BALTIMORE — In October 1791, five men began studies for the priesthood at the first seminary in the United States, just a couple years after the Diocese of Baltimore was established as the first in the country in 1789.
At the time of that humble beginning — when Bishop John Carroll, Baltimore’s first bishop, welcomed four priests from the Society of St. Sulpice and the five seminarians — the Diocese of Baltimore encompassed the whole fledgling nation.
Sulpician Father Phillip J. Brown, president-rector of today’s St. Mary’s Seminary and University, noted in his welcome to commemorate that occasion that the seminarians began their studies at St. Mary’s downtown on Paca Street a month before Georgetown University in Washington opened, making the Baltimore seminary the oldest American institution of higher learning.
The remark brought a chuckle of pride from the congregation gathered on November 15 in the seminary’s chapel to mark the 225th anniversary of the arrival of the Sulpician fathers in America and the founding of St. Mary’s Seminary and University.
The prayer service included the conferral of an honorary doctorate of divinity degree on Cardinal Marc Ouellet, former archbishop of Quebec and now prefect of the Congregation for Bishops at the Vatican.
Brown welcomed the faculty and students of St. Mary’s and two other seminal Sulpician institutions — Theological College, the Sulpician national seminary at The Catholic University of America in Washington; and Mount St. Mary’s Seminary and University in Emmitsburg, which was originally a Sulpician college seminary and eventually became an independent major seminary.
“St. Mary’s has formed more priests for the mission in parishes than any other (seminary) in the United States,” Brown said.
He prayed that the Holy Spirit would “give many more men the courage and confidence to follow the call to priesthood for the good of the whole church so that it will be renewed and strengthened during the time of our service and in our lifetime.”
Brown noted that each of the seminarians and faculty members present that evening would receive a copy of a new biography of Father Francois Charles Nagot, the first Sulpician superior in the United States, who played a role in the founding of each of the three seminaries represented at the anniversary celebration.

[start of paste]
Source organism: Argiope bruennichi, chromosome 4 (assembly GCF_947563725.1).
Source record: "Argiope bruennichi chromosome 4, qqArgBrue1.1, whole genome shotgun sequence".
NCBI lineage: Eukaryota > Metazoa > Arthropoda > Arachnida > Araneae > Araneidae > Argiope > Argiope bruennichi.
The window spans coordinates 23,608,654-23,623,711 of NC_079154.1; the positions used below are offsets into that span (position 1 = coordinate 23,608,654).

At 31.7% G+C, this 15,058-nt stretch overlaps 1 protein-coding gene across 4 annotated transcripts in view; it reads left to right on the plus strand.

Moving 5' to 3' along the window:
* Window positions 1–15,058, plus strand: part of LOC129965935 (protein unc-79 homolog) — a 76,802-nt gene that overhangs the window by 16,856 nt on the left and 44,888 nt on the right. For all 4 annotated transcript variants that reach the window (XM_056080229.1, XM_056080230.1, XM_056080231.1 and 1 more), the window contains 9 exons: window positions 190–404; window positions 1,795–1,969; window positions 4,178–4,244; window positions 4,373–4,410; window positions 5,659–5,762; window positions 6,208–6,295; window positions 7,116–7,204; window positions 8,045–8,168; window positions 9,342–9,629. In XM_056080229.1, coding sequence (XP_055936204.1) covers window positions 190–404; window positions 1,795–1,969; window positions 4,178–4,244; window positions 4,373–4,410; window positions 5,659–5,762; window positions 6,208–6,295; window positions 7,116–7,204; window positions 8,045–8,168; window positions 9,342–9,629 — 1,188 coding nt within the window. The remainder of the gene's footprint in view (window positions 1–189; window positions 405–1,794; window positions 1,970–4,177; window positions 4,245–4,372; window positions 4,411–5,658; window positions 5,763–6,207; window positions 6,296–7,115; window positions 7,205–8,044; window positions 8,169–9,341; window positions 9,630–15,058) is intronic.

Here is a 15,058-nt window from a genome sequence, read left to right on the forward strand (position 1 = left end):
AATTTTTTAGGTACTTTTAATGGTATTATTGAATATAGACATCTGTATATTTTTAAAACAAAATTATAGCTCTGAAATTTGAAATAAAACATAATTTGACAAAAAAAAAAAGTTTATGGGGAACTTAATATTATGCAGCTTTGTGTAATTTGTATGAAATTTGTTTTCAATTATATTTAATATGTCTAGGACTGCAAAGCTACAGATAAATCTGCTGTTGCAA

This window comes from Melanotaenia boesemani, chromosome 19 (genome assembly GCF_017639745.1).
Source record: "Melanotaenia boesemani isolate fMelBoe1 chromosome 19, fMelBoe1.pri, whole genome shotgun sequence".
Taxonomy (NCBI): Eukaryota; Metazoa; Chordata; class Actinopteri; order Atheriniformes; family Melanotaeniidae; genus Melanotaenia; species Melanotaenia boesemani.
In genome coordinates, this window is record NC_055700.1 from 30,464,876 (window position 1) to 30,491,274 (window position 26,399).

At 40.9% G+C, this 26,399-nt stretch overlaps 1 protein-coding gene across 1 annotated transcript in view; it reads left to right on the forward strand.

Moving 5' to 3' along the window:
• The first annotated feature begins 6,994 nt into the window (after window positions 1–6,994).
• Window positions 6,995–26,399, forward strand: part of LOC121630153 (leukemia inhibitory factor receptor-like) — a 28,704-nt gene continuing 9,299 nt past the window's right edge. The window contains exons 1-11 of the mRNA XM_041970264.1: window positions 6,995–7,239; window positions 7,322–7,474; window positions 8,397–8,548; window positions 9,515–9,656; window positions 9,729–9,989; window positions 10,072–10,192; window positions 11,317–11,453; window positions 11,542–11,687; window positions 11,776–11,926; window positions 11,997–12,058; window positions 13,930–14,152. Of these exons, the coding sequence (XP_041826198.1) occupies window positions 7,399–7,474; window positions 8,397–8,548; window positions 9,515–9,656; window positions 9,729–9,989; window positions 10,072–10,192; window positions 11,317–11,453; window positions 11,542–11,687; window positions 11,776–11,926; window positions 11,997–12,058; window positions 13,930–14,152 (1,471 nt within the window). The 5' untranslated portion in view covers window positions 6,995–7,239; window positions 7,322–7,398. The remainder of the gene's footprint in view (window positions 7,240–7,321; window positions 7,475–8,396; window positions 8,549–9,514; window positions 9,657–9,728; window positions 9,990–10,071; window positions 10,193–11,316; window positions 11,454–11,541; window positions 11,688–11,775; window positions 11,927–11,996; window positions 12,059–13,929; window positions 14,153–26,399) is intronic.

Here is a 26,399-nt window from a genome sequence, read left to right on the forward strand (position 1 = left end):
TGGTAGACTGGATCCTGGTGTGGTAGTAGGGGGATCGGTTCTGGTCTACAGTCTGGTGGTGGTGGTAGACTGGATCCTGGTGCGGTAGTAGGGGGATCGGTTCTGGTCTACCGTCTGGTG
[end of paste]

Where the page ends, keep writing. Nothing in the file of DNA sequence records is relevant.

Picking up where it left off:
Sulpician Father John C. Kemper, provincial superior of the U.S. province of the Society of St. Sulpice, said, “The first decades or so were difficult for this initial band of Sulpicians, yet motivated by what their founder, Father Jean-Jacques Olier, called ‘the apostolic zeal,’ the Sulpicians pressed on.”
He said the new seminary in Baltimore found itself to be “a launching pad for missionaries to the new land of the United States.”
Graduates of the seminary went off to establish parishes in uncharted and hostile areas of the country. Many Sulpicians were called to leadership in the new Catholic Church in the United States, including the third and fifth archbishops of Baltimore, Archbishops Ambrose Marechal and Samuel Eccleston.
Kemper noted that the apostolic zeal that Olier encouraged finds new expression in each age.
Ouellet has connections to the Sulpicians as well, having studied for the priesthood in Montreal and learning Spanish along the way.
In the early 1970s, he taught philosophy at the major seminary in Bogota, Colombia, which was directed by the Sulpicians. Ordained a priest for the Montreal Archdiocese, he joined the Society of St. Sulpice soon after his arrival there.
In his talk, titled, “Toward the Renewal of the Priesthood in Our Time,” the cardinal said he chose the topic given the central role the priesthood plays in any reform of the church.
After the event, the cardinal told the Catholic Review, the news outlet of the Baltimore Archdiocese, that his seminary formation was decisive for his encounter with Jesus Christ. “I remember the seminary in Montreal was the place where I experienced really deeply my faith.” In the 1970s, the Sulpicians sent him for further studies in dogmatic theology.
In his talk, he quoted the conciliar document Lumen Gentium (Dogmatic Constitution on the Church) on the topic: “Each of them in its own special way is a participation in the one priesthood of Christ.”
Reflecting after the prayer service, Ouellet said that formation is as important for lay people — perhaps even more important — as it is for priests.
“I spoke of the interrelatedness of both participations in a deep ecclesiology, which is missing normally when we hear the speeches on that,” he said, speaking of the common priesthood of the laity and the ministerial (ordained) priesthood.
He said that priests are so important because they are the heart of the church. “They are in the field. That’s why I wanted to deepen the question of the priesthood, because they are important.”
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Gunty is CEO and associate publisher/editor of the Catholic Review, the news outlet of the Archdiocese of Baltimore.